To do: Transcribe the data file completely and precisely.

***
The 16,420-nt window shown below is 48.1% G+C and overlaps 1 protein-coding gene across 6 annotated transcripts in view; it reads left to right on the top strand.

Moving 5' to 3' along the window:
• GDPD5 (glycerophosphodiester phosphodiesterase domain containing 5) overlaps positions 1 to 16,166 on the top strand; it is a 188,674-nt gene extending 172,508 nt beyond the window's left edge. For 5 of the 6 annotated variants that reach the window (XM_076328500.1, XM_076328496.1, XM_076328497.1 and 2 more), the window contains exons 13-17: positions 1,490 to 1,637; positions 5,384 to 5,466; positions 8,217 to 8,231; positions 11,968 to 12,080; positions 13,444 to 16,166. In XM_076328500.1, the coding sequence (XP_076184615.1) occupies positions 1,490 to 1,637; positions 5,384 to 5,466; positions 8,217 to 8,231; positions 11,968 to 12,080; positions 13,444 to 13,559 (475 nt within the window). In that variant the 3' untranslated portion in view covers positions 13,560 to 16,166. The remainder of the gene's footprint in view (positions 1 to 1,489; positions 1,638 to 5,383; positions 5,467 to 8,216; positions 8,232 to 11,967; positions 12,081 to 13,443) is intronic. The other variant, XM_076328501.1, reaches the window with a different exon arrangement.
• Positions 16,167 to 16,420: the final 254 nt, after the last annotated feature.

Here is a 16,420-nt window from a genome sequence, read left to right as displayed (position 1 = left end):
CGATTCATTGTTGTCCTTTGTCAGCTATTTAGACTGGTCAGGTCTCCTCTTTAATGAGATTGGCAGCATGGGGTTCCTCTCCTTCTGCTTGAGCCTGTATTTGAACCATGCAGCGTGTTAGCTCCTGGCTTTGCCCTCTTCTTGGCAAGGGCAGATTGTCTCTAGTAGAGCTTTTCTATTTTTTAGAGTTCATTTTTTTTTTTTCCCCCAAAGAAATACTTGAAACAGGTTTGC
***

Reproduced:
The 16,420-nt window shown below is 48.1% G+C and overlaps 1 protein-coding gene across 6 annotated transcripts in view; it reads left to right on the top strand.

Moving 5' to 3' along the window:
• GDPD5 (glycerophosphodiester phosphodiesterase domain containing 5) overlaps positions 1 to 16,166 on the top strand; it is a 188,674-nt gene extending 172,508 nt beyond the window's left edge. For 5 of the 6 annotated variants that reach the window (XM_076328500.1, XM_076328496.1, XM_076328497.1 and 2 more), the window contains exons 13-17: positions 1,490 to 1,637; positions 5,384 to 5,466; positions 8,217 to 8,231; positions 11,968 to 12,080; positions 13,444 to 16,166. In XM_076328500.1, the coding sequence (XP_076184615.1) occupies positions 1,490 to 1,637; positions 5,384 to 5,466; positions 8,217 to 8,231; positions 11,968 to 12,080; positions 13,444 to 13,559 (475 nt within the window). In that variant the 3' untranslated portion in view covers positions 13,560 to 16,166. The remainder of the gene's footprint in view (positions 1 to 1,489; positions 1,638 to 5,383; positions 5,467 to 8,216; positions 8,232 to 11,967; positions 12,081 to 13,443) is intronic. The other variant, XM_076328501.1, reaches the window with a different exon arrangement.
• Positions 16,167 to 16,420: the final 254 nt, after the last annotated feature.

Here is a 16,420-nt window from a genome sequence, read left to right as displayed (position 1 = left end):
CGATTCATTGTTGTCCTTTGTCAGCTATTTAGACTGGTCAGGTCTCCTCTTTAATGAGATTGGCAGCATGGGGTTCCTCTCCTTCTGCTTGAGCCTGTATTTGAACCATGCAGCGTGTTAGCTCCTGGCTTTGCCCTCTTCTTGGCAAGGGCAGATTGTCTCTAGTAGAGCTTTTCTATTTTTTAGAGTTCATTTTTTTTTTTTCCCCCAAAGAAATACTTGAAACAGGTTTGC